Face recognition software gets a boost

And other 'collateral damage' in the war on civil liberties

Face recognition software is attracting interest in the US Department of Transportation, which, according to reports in the Washington Post, is considering installing the Visionics 'FaceIt' system at National Airport when it reopens. This is going to make us all safer by scanning crowds for terrorist look-alikes. When the cops using it get bored, they can always add deadbeat dads and parking-meter scofflaws to the mix....



A ghastly draft bill called the Mobilization Against Terrorism Act (

MATA

) is set to be rammed through Congress this week. Among the windfalls for the US securocracy is a nice little exception allowing evidence gathered by foreign intelligence services against US citizens to be used against them in court. In other words, the CIA can just hire the Mossad to do its dirty work, skirting laws which forbid such agencies from spying on US citizens....



A report by

Time

magazine claims that the Bush Administration is considering the establishment of special military tribunals to deal with suspected terrorists, without the irritating protections afforded by the US Constitution. If this is true, we can look forward to an exemplary conviction rate....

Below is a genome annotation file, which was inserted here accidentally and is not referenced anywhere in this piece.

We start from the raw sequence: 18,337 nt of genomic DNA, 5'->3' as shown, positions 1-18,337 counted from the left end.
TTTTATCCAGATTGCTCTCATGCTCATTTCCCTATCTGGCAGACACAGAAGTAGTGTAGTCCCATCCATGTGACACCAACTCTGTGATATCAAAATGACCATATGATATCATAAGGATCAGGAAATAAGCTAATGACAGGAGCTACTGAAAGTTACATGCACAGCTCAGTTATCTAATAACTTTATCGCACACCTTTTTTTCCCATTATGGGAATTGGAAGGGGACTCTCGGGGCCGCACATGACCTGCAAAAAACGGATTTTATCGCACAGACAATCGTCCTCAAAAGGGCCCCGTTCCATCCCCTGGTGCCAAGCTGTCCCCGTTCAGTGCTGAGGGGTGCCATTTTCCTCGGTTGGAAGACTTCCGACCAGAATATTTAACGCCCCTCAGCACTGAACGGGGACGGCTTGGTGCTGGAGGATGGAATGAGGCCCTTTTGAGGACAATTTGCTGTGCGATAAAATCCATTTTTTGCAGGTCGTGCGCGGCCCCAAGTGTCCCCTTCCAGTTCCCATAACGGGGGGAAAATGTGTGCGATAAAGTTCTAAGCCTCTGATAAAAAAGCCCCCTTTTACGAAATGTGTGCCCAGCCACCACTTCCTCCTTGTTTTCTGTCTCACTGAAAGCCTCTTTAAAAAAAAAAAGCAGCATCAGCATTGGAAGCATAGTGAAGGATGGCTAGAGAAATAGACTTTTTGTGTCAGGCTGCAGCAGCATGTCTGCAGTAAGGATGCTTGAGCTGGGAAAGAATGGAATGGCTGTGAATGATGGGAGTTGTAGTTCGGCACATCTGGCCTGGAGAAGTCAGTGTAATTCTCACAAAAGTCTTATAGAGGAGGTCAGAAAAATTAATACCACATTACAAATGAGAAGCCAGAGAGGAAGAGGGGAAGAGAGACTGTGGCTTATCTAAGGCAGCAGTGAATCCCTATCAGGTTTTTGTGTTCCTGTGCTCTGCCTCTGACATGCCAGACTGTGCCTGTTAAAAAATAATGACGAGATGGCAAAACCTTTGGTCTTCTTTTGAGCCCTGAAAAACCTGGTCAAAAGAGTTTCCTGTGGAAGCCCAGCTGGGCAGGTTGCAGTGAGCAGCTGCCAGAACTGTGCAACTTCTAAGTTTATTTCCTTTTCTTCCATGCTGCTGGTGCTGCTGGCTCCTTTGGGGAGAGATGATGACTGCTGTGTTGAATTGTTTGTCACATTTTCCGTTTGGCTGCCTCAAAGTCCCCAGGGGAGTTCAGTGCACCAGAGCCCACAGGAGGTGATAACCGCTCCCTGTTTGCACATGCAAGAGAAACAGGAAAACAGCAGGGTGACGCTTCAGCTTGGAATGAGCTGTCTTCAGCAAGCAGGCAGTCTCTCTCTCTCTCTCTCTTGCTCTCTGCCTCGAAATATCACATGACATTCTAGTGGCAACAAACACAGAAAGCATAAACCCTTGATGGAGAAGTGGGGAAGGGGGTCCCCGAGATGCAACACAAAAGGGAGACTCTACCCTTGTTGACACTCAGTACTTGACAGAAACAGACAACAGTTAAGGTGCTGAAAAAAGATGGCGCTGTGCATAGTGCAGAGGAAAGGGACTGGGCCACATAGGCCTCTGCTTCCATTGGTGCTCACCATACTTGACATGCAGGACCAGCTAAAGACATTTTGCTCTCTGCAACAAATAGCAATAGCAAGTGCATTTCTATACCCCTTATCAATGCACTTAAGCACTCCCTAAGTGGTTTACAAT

There is also talk of stricter crypto export controls, key escrow, and an absurd notion advocating the insertion of back doors in crypto products, which is just what the financial sector needs. If it's easier for the Feds to get in, then it's easier for criminals to do the same. Hello?

US Senator Judd Gregg (Republican, New Hampshire) is leading the anti-crypto charge on the Hill, and says he'll likely have a draft measure available this week....



The government may be biding its time with its promised attack on Al Qaeda, but it's not wasting a split second going to war with the Bill of Rights, in a frenzy of bureaucratic and legislative measures aimed at exploiting the tragedy of 11 September for the benefit of the law-enforcement, national security and intelligence establishments.

Most people are, for now, willing to accept a good deal of this federal Nanny action, being still largely in a state of shock from the atrocities witnessed this month. But it's important to remember that individual rights conceded to the government for particular purposes have a funny way of never getting restored. ®

Assault on America: Full coverage

Sponsored: Today’s most dangerous security threats